What is El Nino?
The El Nino (Spanish – The Little One) is a weather phenomenon that occurs every two to seven years and lasts for almost a year. During this period, the east equatorial Pacific Ocean waters tend to become unusually warm and this affects wind patterns causing abnormal rainfall in many parts of the world. The years that the El Nino strikes witness excessive rainfall in some parts of the world and droughts in others. One of the fallouts of the El Nino is the weakening of the Southwest Monsoon that brings rainfall to India. Worst affected by El Nino’s impact is India’s agriculture and consequently, the economy as a whole suffers. The production of summer crops including cash crops such as rice, cotton, sugarcane, and oilseeds is adversely affected due to a poor monsoon. High inflation and low gross domestic product growth are usual consequences, given that agriculture contributes almost 14 percent to our country’s GDP.
Why is India Worried?
In the previous two instances of El Nino occurrence – 2004 and 2009 – India suffered severe drought conditions with the monsoons dipping 88 percent and 79 percent respectively (of 50 year average rainfall measure). According to reports from the Indian Meteorological Department (IMD), the country received 92.4 millimeters (about 3.6 inches) of rainfall in June – this is about 43 percent less than the average rainfall recorded between 1951 and 2000.The central and western regions of the country seem to be the worst affected with the monsoon having made next to no progress since mid-June. This could potentially mean that the country will receive about 7 percent less rainfall that the average due to the El Nino. To make things worse, predictions from the Australian weather bureau suggest that the El Nino may have just picked up and its onset could be earlier than previously predicted (September). Even a 5 percent deficient monsoon could cause India’s GDP a loss of about 1.75 percent (INR 180000 crore).
What Could Happen…
The agriculture sector is likely to be severely affected by the occurrence of the El Nino. In India, about 833 million people depend on agriculture for their livelihood. Now with predictions that almost 90 percent of India is to expect deficient rains, the sowing of summer crops such as rice, soybeans, oilseeds, corn, and cotton has been considerably delayed. India is now likely to produce 8.2 million tonnes of soya in case of a strong El Nino, 9.9 million tonnes in case of a moderate El Nino, or 10.2 million tonnes if the phenomenon goes weak. In the previous El Nino free year (2012-13) Indian farmers harvested about 14.67 million tonnes of soyabean. Similarly, the production of corn could go down from 25 million tonnes in 2012-13 to somewhere between 23.1 and 22.5 million tonnes on account of a weak to moderate El Nino. India’s corn export has already been losing out to countries such as Russia and Ukraine and this could come as a big blow to the corn exporters.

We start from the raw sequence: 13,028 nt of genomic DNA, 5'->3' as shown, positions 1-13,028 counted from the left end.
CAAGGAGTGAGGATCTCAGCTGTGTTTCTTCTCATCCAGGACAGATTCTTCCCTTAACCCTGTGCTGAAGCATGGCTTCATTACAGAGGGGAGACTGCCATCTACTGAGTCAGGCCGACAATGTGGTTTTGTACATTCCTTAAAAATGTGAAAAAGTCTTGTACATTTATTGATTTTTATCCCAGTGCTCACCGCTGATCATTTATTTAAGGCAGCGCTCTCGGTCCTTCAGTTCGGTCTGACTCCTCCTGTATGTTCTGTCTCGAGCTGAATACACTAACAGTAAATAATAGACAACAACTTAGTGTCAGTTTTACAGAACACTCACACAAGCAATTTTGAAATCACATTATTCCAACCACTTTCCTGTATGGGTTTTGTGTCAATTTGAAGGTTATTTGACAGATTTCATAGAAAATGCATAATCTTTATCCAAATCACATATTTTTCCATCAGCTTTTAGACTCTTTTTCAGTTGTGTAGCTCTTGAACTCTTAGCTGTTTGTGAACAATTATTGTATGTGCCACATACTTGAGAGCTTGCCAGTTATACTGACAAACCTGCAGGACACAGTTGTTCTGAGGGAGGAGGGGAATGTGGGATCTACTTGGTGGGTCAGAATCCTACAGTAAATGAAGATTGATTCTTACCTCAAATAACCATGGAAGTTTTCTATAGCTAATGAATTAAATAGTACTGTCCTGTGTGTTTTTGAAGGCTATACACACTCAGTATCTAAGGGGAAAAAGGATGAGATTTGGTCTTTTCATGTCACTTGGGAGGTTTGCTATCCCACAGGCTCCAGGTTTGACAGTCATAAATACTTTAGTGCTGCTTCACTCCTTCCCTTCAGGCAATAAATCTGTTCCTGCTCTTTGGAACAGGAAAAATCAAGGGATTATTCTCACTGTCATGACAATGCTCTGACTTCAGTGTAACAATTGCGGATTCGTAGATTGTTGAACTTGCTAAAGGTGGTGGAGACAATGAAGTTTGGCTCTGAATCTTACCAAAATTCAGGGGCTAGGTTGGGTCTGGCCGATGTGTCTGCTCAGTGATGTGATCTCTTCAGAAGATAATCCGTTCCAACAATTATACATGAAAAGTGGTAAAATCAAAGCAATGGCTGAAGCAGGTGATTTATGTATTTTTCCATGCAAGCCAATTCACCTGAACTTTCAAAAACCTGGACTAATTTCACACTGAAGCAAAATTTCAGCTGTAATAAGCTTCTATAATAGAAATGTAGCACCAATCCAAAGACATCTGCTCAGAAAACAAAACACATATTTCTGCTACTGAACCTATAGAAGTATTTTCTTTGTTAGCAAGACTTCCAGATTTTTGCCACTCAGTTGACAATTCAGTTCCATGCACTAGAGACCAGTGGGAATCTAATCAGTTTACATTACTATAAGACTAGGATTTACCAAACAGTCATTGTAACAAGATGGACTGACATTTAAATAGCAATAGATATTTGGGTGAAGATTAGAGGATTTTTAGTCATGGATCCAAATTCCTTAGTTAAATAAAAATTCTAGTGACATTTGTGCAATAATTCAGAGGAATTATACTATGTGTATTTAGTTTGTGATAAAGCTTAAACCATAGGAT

Data sourced from the Agriculture Ministry indicates that in 2012-13 about 3.6 million hectares of rice were planted across the country. This has sunk to about 2.2 million hectares as of end June. Oilseed farmers have also faced their share of woes with sowing dropping by about 47 percent to 479,000 hectares by end June; similarly the area under cotton farming has shown a 48 percent decline with only 2.9 million hectares been under plantation this year.
What Are We Doing About It?
Given the weather forecasts and the threat of a sub-normal monsoon, the government of India needs to start planning counter measures right away. Crop failure and agricultural setbacks could add to the food inflation woes – already one of the biggest challenges on the Finance Minister’s plate. The government of India has already promised to offload about 5 million tonnes of rice from its reserve stockpiles. This is almost 25 percent of the government rice reserves and transferring this quantity to the markets at subsidized prices should bring some relief from the skyrocketing food prices. After having set up a minimum export price for onions, the government is now considering initiating a similar price restriction on the export of potatoes. Furthermore, the central government has promised to import pulses to provide relief in case of crop failure due to drought-like conditions.
It remains to be seen what impact the budget has on relief activities both by way of subsidies and support. Food accounts for almost 50 percent of the country’s consumer-price inflation kitty. In May, the skyrocketing food inflation reduced India’s consumer inflation gains to a mere 8.28 percent – a three month low. What we now await is news about the measures that the NaMo administration shall take to combat what is an already threatening inflation scenario.